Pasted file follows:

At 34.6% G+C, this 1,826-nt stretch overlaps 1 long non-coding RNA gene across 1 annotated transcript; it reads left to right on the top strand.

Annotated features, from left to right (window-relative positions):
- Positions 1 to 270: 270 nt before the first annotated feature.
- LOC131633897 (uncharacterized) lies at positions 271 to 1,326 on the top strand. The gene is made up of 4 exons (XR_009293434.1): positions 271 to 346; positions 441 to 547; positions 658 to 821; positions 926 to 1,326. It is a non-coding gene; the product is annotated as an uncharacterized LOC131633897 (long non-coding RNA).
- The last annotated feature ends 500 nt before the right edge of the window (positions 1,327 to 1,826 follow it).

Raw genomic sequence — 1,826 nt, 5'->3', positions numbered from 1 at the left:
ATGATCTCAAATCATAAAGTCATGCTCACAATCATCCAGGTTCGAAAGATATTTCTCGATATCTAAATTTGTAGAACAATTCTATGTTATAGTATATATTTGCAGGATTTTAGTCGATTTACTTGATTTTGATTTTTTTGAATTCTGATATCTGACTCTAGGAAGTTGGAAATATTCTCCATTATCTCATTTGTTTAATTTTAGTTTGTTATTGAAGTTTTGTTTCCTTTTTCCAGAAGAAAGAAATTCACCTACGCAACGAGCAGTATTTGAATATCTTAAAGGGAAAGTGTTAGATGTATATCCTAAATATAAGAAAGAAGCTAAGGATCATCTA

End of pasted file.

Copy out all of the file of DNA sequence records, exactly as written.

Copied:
At 34.6% G+C, this 1,826-nt stretch overlaps 1 long non-coding RNA gene across 1 annotated transcript; it reads left to right on the top strand.

Annotated features, from left to right (window-relative positions):
- Positions 1 to 270: 270 nt before the first annotated feature.
- LOC131633897 (uncharacterized) lies at positions 271 to 1,326 on the top strand. The gene is made up of 4 exons (XR_009293434.1): positions 271 to 346; positions 441 to 547; positions 658 to 821; positions 926 to 1,326. It is a non-coding gene; the product is annotated as an uncharacterized LOC131633897 (long non-coding RNA).
- The last annotated feature ends 500 nt before the right edge of the window (positions 1,327 to 1,826 follow it).

Raw genomic sequence — 1,826 nt, 5'->3', positions numbered from 1 at the left:
ATGATCTCAAATCATAAAGTCATGCTCACAATCATCCAGGTTCGAAAGATATTTCTCGATATCTAAATTTGTAGAACAATTCTATGTTATAGTATATATTTGCAGGATTTTAGTCGATTTACTTGATTTTGATTTTTTTGAATTCTGATATCTGACTCTAGGAAGTTGGAAATATTCTCCATTATCTCATTTGTTTAATTTTAGTTTGTTATTGAAGTTTTGTTTCCTTTTTCCAGAAGAAAGAAATTCACCTACGCAACGAGCAGTATTTGAATATCTTAAAGGGAAAGTGTTAGATGTATATCCTAAATATAAGAAAGAAGCTAAGGATCATCTA